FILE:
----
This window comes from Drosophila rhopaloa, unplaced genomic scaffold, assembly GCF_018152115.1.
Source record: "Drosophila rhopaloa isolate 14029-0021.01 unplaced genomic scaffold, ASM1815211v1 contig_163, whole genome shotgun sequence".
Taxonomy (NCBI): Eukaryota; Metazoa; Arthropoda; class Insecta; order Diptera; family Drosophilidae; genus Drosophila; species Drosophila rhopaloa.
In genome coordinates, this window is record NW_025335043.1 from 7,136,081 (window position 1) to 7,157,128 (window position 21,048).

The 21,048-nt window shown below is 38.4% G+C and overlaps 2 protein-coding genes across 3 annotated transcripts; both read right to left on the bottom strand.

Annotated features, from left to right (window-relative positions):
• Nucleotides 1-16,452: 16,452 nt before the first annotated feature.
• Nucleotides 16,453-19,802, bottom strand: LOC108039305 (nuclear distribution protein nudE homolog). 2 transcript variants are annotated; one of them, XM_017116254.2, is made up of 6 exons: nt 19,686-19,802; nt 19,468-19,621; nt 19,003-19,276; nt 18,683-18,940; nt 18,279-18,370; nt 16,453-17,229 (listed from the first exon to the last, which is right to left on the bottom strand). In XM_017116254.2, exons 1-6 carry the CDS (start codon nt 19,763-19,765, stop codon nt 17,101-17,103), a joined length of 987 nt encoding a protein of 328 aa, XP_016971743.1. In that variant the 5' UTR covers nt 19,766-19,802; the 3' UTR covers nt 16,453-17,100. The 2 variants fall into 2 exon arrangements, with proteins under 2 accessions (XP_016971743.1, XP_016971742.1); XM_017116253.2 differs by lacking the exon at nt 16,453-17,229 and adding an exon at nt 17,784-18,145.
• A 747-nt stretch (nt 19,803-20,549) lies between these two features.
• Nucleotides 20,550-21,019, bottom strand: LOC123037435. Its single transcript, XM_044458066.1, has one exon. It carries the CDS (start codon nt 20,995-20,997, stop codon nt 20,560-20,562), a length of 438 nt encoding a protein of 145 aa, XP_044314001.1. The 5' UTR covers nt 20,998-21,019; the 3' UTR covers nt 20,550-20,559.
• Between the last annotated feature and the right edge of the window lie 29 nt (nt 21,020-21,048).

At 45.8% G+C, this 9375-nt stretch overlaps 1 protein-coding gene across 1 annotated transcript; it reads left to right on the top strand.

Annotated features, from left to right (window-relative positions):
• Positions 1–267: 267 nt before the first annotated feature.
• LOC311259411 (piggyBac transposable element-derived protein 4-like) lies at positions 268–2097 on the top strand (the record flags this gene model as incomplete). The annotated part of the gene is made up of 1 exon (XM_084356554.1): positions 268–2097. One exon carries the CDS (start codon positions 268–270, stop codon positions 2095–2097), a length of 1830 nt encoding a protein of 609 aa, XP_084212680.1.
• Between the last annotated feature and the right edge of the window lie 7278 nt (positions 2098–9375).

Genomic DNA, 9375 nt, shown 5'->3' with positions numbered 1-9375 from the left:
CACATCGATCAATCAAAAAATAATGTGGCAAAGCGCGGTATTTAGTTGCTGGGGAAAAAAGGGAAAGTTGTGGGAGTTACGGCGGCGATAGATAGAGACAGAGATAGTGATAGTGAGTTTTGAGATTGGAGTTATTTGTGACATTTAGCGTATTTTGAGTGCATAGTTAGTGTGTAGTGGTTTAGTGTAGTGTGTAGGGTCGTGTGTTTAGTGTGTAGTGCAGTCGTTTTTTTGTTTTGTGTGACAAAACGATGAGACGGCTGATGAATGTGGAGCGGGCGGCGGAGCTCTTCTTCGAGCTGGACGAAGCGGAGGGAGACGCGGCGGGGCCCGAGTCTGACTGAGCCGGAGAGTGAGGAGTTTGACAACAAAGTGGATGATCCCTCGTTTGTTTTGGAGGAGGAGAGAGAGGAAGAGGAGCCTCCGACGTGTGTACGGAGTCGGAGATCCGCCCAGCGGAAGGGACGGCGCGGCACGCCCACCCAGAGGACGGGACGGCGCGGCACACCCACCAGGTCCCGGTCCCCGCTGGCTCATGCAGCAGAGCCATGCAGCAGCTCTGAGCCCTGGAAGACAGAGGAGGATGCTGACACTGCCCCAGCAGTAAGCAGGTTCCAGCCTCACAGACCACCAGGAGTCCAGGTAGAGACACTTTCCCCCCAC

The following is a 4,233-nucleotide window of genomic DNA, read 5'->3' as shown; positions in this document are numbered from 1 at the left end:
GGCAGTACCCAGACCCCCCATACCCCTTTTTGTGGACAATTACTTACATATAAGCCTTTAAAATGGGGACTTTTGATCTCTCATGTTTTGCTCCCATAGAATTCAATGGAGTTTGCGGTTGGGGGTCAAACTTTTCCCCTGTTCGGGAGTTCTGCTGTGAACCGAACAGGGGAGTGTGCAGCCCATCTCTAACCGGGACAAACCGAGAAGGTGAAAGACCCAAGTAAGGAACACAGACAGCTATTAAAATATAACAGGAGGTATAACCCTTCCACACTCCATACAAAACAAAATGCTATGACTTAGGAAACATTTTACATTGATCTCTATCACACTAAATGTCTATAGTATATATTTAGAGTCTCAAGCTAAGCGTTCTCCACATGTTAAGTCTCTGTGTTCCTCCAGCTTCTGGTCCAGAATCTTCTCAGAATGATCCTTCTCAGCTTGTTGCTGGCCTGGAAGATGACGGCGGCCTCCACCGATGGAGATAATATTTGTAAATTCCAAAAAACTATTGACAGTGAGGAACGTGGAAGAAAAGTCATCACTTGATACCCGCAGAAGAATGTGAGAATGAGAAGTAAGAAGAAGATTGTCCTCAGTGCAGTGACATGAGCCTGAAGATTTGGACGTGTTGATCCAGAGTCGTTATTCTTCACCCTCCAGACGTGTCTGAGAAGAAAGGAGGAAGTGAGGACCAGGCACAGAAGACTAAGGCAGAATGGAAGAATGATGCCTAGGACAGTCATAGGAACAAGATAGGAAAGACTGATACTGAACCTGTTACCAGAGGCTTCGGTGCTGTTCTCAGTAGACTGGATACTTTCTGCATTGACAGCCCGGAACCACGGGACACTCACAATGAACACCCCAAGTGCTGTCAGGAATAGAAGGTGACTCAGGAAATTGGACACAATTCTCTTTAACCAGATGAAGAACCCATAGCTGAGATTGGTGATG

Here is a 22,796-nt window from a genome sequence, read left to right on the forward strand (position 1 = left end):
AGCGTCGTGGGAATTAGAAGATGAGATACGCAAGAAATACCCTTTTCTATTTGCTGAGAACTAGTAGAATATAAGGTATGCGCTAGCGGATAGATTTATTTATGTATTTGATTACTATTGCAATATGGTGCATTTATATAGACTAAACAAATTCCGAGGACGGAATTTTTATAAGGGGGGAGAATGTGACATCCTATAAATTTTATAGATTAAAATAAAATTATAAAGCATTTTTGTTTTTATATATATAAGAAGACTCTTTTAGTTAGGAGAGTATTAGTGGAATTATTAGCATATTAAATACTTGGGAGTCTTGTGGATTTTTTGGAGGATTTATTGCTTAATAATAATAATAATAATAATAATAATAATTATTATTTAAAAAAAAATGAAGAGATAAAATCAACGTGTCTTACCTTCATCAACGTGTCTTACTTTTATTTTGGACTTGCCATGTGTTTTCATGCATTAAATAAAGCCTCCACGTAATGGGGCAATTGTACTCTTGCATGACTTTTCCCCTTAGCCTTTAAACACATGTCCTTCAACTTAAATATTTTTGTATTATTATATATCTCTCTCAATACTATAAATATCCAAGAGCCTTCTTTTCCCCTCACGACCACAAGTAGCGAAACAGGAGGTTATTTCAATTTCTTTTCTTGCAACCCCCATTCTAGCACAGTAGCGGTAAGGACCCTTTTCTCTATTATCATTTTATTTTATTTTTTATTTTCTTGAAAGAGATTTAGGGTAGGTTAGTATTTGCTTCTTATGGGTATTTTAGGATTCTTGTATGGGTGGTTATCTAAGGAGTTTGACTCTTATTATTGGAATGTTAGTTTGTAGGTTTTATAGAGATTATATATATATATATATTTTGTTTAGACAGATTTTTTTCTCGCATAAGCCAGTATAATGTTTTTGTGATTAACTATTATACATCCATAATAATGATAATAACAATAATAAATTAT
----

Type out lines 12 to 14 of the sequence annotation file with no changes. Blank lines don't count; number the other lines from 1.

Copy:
At 45.8% G+C, this 9375-nt stretch overlaps 1 protein-coding gene across 1 annotated transcript; it reads left to right on the top strand.

Annotated features, from left to right (window-relative positions):
• Positions 1–267: 267 nt before the first annotated feature.